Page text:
On December 15, 2021, the First District of the Illinois Appellate Court decided a heavily litigated issue under the Illinois Biometric Information Privacy Act (BIPA): When does the statute of limitations to file suit under BIPA start to run? In more technical terms, when does a claim accrue under BIPA? In the first appellate court decision addressing this issue, Watson v. Legacy Healthcare Financial Services, LLC, the court held that BIPA claims accrue each time an entity captured biometrics in violation of BIPA.
The plaintiff in Watson brought a putative class action lawsuit under BIPA in the Circuit Court of Cook County, Illinois, alleging that the defendant did not comply with BIPA’s multiple procedural requirements in deploying a so-called biometric timeclock that scanned employees’ fingerprints or handprints. The trial court held that the statute of limitations for plaintiff’s BIPA claims was five years — a conclusion mostly consistent with a subsequent appellate court decision on this issue. It also concluded that plaintiff’s claims accrued with the first alleged biometric scan. Since plaintiff’s initial scan occurred more than five years before he filed suit, the court held his suit was time-barred.
The Frist District Appellate Court accepted appeal of this decision. In arguing for reversal, plaintiff maintained that the statute of limitations accrued with each capture of his biometric information obtained without the requisite notice or consent, rather than the claim accruing (and thus the statute of limitations starting to run) at the initial alleged biometric scan only. The Watson court noted that BIPA does not set forth an accrual date for statute of limitations purposes. Nonetheless, the court sided with plaintiff and concluded that, “the plain language of the statute establishes that it applies to each and every capture and use of plaintiff’s fingerprint or hand scan,” and rejected defendants’ argument that the accrual date occurred with the first alleged unlawful collection.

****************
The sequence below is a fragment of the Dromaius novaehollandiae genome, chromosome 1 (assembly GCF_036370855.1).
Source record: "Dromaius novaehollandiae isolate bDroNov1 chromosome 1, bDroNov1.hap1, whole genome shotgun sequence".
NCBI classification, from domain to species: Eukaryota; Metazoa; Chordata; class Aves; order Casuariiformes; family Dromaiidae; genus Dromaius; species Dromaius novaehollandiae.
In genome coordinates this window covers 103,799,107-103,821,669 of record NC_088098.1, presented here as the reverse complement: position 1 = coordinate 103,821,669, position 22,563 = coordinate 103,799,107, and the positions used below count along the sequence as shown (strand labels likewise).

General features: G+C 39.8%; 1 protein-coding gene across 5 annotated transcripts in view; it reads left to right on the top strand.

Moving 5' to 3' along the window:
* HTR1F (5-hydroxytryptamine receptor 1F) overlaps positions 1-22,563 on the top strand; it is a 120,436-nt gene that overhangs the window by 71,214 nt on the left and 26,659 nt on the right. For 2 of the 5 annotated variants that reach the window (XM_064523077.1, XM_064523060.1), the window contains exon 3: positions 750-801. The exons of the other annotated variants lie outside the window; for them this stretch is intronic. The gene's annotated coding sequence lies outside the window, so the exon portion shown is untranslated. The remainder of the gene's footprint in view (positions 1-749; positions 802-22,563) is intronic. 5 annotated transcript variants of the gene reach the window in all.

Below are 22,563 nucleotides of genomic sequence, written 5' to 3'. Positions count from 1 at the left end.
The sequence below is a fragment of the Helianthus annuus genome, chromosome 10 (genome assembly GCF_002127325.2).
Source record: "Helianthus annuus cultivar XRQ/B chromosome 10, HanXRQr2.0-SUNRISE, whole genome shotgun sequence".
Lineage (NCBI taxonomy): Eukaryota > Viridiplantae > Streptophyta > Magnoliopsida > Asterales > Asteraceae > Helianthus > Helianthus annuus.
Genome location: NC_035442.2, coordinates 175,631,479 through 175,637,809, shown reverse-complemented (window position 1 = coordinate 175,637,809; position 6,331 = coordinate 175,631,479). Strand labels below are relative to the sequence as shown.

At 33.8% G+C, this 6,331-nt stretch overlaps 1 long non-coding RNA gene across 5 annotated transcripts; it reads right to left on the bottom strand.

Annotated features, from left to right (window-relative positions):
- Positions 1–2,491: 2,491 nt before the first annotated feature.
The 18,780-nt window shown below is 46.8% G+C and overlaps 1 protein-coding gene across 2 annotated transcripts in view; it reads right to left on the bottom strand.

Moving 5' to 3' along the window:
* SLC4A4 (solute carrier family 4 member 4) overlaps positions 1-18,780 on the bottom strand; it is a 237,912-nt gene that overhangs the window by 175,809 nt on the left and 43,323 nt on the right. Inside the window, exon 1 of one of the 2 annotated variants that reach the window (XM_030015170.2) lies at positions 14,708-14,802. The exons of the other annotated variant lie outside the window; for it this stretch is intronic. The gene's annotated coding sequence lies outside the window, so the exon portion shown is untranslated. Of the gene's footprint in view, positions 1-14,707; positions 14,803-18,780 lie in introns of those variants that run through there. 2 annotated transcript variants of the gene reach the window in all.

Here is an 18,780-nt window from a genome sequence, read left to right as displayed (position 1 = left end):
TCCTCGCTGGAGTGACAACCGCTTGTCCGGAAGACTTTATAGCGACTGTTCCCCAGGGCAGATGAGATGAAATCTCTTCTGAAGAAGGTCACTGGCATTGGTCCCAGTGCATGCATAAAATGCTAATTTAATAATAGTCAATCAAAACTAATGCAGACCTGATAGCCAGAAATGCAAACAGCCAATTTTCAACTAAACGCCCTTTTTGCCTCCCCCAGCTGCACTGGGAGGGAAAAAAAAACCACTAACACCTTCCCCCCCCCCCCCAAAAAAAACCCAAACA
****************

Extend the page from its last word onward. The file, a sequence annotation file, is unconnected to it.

The upshot of this decision — that a BIPA claim runs each time an entity unlawfully captures, collects or otherwise violates BIPA — is that it is far more likely that a plaintiff’s BIPA lawsuit will be timely, and thus far more difficult to dismiss a BIPA lawsuit on statute-of-limitations grounds.
However, the Watson court made two additional points that should provide some comfort to employers, manufacturers or other entities confronting BIPA litigation.
First, the court made clear that it was not deciding whether each unlawful scan was a “new and separate violation” or a “continuing violation,” meaning that it was not deciding that each scan gives rise to damages under BIPA. Indeed, the court expressly stated that, “Questions relating to damages are not before us.”
Second, the court observed that under BIPA, “damages are discretionary not mandatory,” citing Section 20 of BIPA, which provides that a prevailing party “may” recover damages and other relief for each violation. Thus, the court seems to suggest that even a party that prevails in a BIPA case could receive less than the liquidated damages of $1,000 or $5,000 per violation, or perhaps even no damages at all if a plaintiff cannot prove negligent, reckless or intentional conduct.At this point, the defendants could seek a discretionary appeal to the Illinois Supreme Court. Additionally, the federal Seventh Circuit Court of Appeals is poised to address this accrual issue as well, in Cothron v. White Castle System, Inc., and that court noted it could certify this issue to the Illinois Supreme Court. Barring further action from the Illinois Supreme Court, this decision should further embolden the plaintiff’s bar to continue to avalanche the courts with BIPA class action lawsuits.